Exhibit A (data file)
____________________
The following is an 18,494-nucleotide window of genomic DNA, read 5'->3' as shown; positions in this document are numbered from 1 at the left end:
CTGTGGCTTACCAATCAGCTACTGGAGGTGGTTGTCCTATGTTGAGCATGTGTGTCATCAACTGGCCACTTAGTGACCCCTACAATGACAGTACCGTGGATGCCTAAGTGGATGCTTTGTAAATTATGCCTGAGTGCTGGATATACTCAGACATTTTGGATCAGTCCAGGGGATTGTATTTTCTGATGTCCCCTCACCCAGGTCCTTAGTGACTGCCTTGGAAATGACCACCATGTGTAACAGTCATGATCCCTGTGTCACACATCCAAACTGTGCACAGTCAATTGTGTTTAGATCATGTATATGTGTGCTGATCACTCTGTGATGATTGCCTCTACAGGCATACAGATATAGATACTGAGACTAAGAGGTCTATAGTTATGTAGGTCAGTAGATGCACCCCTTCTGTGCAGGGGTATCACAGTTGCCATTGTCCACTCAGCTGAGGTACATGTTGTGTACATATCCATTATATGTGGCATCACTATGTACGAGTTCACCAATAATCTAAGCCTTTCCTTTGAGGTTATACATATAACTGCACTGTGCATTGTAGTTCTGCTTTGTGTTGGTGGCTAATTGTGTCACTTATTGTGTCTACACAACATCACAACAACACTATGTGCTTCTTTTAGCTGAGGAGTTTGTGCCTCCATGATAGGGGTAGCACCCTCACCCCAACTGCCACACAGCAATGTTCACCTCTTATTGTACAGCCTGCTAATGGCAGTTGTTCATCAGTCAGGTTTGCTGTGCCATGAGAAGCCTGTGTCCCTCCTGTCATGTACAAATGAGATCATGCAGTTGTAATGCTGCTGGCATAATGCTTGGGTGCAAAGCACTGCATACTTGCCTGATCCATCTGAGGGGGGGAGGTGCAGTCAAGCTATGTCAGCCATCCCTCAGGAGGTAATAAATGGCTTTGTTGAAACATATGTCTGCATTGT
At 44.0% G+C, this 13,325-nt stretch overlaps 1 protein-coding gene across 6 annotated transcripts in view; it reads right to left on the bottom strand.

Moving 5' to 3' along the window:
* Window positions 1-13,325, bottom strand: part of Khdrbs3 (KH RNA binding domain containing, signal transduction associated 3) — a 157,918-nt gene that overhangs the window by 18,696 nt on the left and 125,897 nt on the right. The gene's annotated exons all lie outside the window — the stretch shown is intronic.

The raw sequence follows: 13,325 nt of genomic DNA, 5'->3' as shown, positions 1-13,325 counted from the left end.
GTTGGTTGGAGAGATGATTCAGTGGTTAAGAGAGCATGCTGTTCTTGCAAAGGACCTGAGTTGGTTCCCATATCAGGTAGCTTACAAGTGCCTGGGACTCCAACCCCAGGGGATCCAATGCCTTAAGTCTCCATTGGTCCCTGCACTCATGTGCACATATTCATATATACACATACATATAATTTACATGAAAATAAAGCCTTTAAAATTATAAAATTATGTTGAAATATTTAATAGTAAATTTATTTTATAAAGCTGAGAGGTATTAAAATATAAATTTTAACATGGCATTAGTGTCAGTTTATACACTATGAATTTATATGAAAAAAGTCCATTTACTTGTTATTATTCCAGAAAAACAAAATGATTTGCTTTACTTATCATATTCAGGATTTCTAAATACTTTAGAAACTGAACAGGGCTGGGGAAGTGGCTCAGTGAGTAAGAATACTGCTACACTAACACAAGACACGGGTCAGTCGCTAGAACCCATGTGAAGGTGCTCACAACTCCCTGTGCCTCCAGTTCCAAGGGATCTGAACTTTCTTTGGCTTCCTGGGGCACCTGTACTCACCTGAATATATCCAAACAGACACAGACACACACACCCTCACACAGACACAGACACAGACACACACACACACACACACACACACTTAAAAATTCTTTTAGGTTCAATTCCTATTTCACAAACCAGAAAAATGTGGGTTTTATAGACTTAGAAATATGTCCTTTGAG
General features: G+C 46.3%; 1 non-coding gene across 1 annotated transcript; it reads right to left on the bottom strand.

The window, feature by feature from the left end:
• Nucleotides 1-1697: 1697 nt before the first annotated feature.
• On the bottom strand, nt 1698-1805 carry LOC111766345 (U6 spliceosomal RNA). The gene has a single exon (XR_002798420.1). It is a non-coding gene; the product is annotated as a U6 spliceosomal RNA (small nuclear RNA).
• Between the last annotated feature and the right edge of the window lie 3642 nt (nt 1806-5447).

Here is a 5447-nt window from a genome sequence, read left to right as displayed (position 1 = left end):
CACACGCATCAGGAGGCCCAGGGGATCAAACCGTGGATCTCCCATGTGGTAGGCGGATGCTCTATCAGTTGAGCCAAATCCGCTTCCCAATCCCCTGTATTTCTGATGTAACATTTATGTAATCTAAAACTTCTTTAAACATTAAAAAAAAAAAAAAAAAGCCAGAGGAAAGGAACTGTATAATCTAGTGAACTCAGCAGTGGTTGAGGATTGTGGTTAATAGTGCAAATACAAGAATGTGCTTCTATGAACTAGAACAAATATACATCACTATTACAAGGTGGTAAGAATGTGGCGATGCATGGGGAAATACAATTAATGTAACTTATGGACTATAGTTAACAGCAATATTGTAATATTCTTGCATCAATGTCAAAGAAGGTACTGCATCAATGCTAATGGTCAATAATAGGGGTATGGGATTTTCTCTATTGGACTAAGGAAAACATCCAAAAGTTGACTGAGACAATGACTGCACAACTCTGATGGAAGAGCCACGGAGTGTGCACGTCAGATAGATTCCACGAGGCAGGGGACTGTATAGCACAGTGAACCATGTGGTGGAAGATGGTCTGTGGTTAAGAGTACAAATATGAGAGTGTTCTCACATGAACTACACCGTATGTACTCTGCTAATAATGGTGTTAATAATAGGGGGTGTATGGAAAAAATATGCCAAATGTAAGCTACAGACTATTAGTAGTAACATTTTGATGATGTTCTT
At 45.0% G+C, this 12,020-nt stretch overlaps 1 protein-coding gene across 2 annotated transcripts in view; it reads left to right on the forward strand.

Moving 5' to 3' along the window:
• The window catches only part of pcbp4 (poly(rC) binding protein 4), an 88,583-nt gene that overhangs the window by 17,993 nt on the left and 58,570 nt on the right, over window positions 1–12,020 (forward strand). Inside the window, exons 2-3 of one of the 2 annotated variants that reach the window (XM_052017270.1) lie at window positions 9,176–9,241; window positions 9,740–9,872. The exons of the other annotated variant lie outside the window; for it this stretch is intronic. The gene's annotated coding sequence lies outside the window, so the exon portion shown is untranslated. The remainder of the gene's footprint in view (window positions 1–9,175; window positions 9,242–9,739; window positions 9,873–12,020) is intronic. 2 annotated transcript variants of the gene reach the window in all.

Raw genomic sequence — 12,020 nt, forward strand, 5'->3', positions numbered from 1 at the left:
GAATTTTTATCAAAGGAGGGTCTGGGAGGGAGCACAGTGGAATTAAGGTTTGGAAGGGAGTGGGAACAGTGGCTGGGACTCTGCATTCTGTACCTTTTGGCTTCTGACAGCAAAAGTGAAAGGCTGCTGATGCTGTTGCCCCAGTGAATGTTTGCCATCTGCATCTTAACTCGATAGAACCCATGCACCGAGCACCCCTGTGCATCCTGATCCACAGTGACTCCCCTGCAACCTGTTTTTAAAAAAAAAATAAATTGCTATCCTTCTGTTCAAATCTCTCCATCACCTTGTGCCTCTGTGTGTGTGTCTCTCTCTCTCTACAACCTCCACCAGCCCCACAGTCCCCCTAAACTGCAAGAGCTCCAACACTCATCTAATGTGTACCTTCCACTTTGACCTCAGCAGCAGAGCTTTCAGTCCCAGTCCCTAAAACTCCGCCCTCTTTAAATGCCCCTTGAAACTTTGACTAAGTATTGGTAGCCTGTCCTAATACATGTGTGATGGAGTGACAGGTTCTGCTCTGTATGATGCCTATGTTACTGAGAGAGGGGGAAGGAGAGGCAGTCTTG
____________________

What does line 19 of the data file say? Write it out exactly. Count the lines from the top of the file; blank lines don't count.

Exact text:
GAATTTTTATCAAAGGAGGGTCTGGGAGGGAGCACAGTGGAATTAAGGTTTGGAAGGGAGTGGGAACAGTGGCTGGGACTCTGCATTCTGTACCTTTTGGCTTCTGACAGCAAAAGTGAAAGGCTGCTGATGCTGTTGCCCCAGTGAATGTTTGCCATCTGCATCTTAACTCGATAGAACCCATGCACCGAGCACCCCTGTGCATCCTGATCCACAGTGACTCCCCTGCAACCTGTTTTTAAAAAAAAAATAAATTGCTATCCTTCTGTTCAAATCTCTCCATCACCTTGTGCCTCTGTGTGTGTGTCTCTCTCTCTCTACAACCTCCACCAGCCCCACAGTCCCCCTAAACTGCAAGAGCTCCAACACTCATCTAATGTGTACCTTCCACTTTGACCTCAGCAGCAGAGCTTTCAGTCCCAGTCCCTAAAACTCCGCCCTCTTTAAATGCCCCTTGAAACTTTGACTAAGTATTGGTAGCCTGTCCTAATACATGTGTGATGGAGTGACAGGTTCTGCTCTGTATGATGCCTATGTTACTGAGAGAGGGGGAAGGAGAGGCAGTCTTG